**Determine all, reasonably well behaved compact domains $D\subset \bR^2$ with the following property: any line through the origin divides $D$ into two regions of equal areas. We will refer to this as property $\boldsymbol{C}$**

*Problem***(for cut).**

I know that "reasonably well behaved" is a rather fuzzy requirement. At this moment I don't want to think of Cantor like weirdos. So let's assume that $D$ is

**.**

*semialgebraic*We say that a domain $D$ satisfies property $\boldsymbol{S}$ (for symmetry) if it is invariant with respect to the involution

$$\bR^2\ni (x,y)\mapsto (-x,-y) \in \bR^2. $$

It is not hard to see that

$$\boldsymbol{S}\Rightarrow \boldsymbol{C}. $$

Is the converse true?

I describe below one situation when this happens.

**I'll assume that $D$ is semialgebraic,**

*A special case.**star-shaped*with respect to the origin and satisfies $\boldsymbol{C}$. We can then describe $D$ in polar coordinates by an inequality of the form

$$(r,\theta)\in D \Longleftrightarrow 0\leq f(\theta),\;\;\theta\in[0,2\pi], $$

where $f:[0,2\pi]\to (0,\infty)$ is a semialgebraic function such that $R(0)=R(2\pi)$. We can extend $f$ by $2\pi$-periodicity to a function $f:\bR\to [0,\infty)$ whose restriction to any finite interval is semialgebraic.

For any $\phi\in[0,2\pi]$ denote by $\ell_\phi:\bR^2\to \bR$ the linear functiondefined by

$$\ell_\phi (x,y)= x\cos\phi +y\sin\phi. $$

Denote by $A(\phi)$ the area of the region $D\cap \bigl\{ \ell\phi\geq 0\bigr\}$. Since $D$ satisfies $\boldsymbol{C}$ we deduce

$$A(\phi)=\frac{1}{2} {\rm area}\;(D), $$

so that

$$A'(\phi)=0,\;\;\forall \phi. $$

Observe that

$$ A(\phi+\Delta \phi)-A(\phi) =\int_{\phi+\frac{\pi}{2}}^{\phi+\frac{\pi}{2}+\Delta\phi} \left(\int_0^{f(t)} r dr\right) dt -\int_{\phi+\frac{3\pi}{2}}^{\phi+\frac{3\pi}{2}+\Delta\phi} \left(\int_0^{f(t)} r dr\right) dt. $$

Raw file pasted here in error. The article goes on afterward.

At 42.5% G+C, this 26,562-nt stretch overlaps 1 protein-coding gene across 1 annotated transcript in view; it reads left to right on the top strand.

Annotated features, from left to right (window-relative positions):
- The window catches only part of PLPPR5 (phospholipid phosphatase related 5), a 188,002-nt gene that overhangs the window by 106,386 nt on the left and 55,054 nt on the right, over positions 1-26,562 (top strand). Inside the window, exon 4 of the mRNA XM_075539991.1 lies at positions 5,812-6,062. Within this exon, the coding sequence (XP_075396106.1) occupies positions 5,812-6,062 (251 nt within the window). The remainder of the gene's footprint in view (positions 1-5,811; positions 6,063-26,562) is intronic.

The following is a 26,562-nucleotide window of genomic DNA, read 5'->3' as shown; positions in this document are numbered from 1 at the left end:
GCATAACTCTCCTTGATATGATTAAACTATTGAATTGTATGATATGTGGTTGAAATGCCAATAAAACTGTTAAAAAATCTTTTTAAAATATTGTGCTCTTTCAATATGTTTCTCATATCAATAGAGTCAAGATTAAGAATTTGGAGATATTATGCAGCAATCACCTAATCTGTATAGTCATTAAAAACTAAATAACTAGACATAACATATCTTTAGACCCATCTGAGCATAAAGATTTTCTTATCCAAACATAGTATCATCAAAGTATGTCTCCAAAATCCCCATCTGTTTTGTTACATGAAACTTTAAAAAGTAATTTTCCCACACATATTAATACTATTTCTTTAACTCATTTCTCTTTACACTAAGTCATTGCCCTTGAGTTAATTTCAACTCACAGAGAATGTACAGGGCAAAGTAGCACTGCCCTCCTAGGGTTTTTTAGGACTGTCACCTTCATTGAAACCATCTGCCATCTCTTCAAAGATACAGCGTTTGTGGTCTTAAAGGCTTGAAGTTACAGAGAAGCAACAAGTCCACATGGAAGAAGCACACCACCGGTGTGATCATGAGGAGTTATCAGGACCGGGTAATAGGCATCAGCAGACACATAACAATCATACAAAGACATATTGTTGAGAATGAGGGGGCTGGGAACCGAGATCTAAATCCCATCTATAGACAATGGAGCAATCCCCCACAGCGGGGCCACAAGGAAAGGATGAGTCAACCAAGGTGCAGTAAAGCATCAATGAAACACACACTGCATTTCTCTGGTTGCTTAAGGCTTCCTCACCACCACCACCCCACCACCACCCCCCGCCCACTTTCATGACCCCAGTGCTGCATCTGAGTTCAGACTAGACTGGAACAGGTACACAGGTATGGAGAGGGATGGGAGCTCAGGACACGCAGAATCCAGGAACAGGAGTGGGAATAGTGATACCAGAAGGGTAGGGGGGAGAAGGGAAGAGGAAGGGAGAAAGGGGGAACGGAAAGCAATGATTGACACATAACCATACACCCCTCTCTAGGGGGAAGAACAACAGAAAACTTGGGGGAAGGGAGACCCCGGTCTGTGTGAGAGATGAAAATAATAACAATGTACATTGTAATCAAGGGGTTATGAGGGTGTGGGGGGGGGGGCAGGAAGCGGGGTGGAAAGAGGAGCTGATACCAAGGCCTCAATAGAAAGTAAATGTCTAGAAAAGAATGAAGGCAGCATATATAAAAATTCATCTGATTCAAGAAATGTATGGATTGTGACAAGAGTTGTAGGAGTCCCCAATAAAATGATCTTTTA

For simplicity we set $\theta=\theta(\phi)=\theta+\frac{\pi}{2}$. We can then rewrite the above equality as

$$ A(\phi+\Delta \phi)-A(\phi)=\int_\theta^{\theta+\Delta\theta}\left(\int_0^{f(t)} r dr\right) dt -\int_{\theta+\pi}^{\theta+\pi+\Delta\theta} \left(\int_0^{f(t)} r dr\right) dt. $$

Hence

$$0=A'(\phi)= \frac{}{2}\Bigl( f(\theta)^2-f(\theta+\pi)^2\Bigr). $$

Hence $f(\theta)= f(\theta+\pi)$, $\forall \theta$. This shows that $D$ satisfies the symmetry condition $\boldsymbol{S}$.

$$ \ast\ast\ast $$

Here is a simple instance when $\boldsymbol{C}$ does not imply $\boldsymbol{S}$.

Suppose that $D$ is semialgebraic and has the annular description

$$ f(\theta)\leq r\leq F(\theta). \tag{1}\label{1}$$.

Using the same notations as above we deduce that

$$ 0=A'(\phi)= \frac{1}{2} \Bigl(F^2(\theta)-f^2(\theta)\Bigr)- \frac{1}{2} \Bigl(F^2(\theta+\pi)-f^2(\theta+\pi)\Bigr). $$

Thus, the domain (\ref{1}) satisfies $\boldsymbol{C}$ iff the function $ G(\theta)=F^2(\theta)-f^2(\theta)$ is $\pi$-periodic. Note that

$$F(\theta)= \sqrt{f^2(\theta)+ G(\theta)}.$$

If we choose

$$f(\theta)= e^{\sin \theta},\;\; G(\theta)=e^{\cos 2\theta},$$

then we obtain the domain bounded by the two closed curves in the figure below. This domain obviously violates the symmetry condition $\boldsymbol{S}$.